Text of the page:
What the sudden mania for anniversaries says about the computer industry





THE iPod is five years old this autumn. It already has its own biography*, by the journalist Steven Levy, who considers the gizmo an icon of modern times. Its birthday generated glowing tributes in newspapers from India to Egypt to Brunei. And this is just one of the many anniversaries that the computer industry has seen fit to celebrate this year.

Last month the Computer History Museum in Mountain View, California hosted a symposium commemorating the 35th anniversary of Intel's 4004 microprocessor, which revolutionised computing by combining disparate functions into a single chip and was Intel's first step towards becoming the world's biggest chipmaker. Other notable dates this year include the 25th birthday of the IBM personal computer, the 50th anniversary of the first hard-disk drive and the 60th anniversary of the first general-purpose digital electronic computer, the ENIAC (Electronic Numerical Integrator and Computer), which weighed 27 tonnes and contained over 19,000 vacuum tubes. Never before has the computer industry seemed so preoccupied by such historical milestones.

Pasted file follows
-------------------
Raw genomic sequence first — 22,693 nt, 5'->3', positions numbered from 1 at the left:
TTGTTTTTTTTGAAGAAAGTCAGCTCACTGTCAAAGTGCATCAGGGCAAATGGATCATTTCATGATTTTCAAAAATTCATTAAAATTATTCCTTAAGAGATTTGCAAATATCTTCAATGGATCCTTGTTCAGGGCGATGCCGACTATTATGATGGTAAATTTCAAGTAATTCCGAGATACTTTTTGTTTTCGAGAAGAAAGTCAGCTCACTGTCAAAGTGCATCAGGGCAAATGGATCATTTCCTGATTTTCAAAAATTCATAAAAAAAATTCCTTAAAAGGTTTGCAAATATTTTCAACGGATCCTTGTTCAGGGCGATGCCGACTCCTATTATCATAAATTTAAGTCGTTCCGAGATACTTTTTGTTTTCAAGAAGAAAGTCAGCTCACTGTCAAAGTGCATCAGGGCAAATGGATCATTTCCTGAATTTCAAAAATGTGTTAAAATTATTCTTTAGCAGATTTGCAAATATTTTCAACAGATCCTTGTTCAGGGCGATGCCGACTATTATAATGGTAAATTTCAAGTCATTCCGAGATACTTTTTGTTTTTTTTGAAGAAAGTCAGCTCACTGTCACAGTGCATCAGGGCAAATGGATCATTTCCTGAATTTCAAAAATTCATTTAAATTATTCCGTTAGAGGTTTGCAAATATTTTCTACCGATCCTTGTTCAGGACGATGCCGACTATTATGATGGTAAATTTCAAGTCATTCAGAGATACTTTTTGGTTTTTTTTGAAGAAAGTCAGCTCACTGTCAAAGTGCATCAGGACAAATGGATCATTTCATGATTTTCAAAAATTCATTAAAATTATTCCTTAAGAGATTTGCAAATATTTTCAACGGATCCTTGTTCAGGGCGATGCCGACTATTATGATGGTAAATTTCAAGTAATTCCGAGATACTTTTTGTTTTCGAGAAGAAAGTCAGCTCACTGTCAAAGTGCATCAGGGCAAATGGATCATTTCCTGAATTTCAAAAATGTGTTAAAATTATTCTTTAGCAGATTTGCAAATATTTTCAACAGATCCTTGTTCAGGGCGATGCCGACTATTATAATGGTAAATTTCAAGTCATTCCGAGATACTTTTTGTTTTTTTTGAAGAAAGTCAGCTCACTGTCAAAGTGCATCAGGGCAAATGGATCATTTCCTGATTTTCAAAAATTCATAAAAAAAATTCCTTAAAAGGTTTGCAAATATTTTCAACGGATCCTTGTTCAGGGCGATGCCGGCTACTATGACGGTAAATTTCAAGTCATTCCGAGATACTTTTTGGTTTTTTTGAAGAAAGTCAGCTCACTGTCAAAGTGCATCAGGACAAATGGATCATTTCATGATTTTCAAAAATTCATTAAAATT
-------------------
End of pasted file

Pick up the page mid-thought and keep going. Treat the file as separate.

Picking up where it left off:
“History”, said Cicero, “illuminates reality, vitalises memory, provides guidance in daily life.” By that measure, there is a lot of illumination and guidance going on in Silicon Valley. Any excuse to celebrate an anniversary is seized upon and milked for all it is worth. Why?



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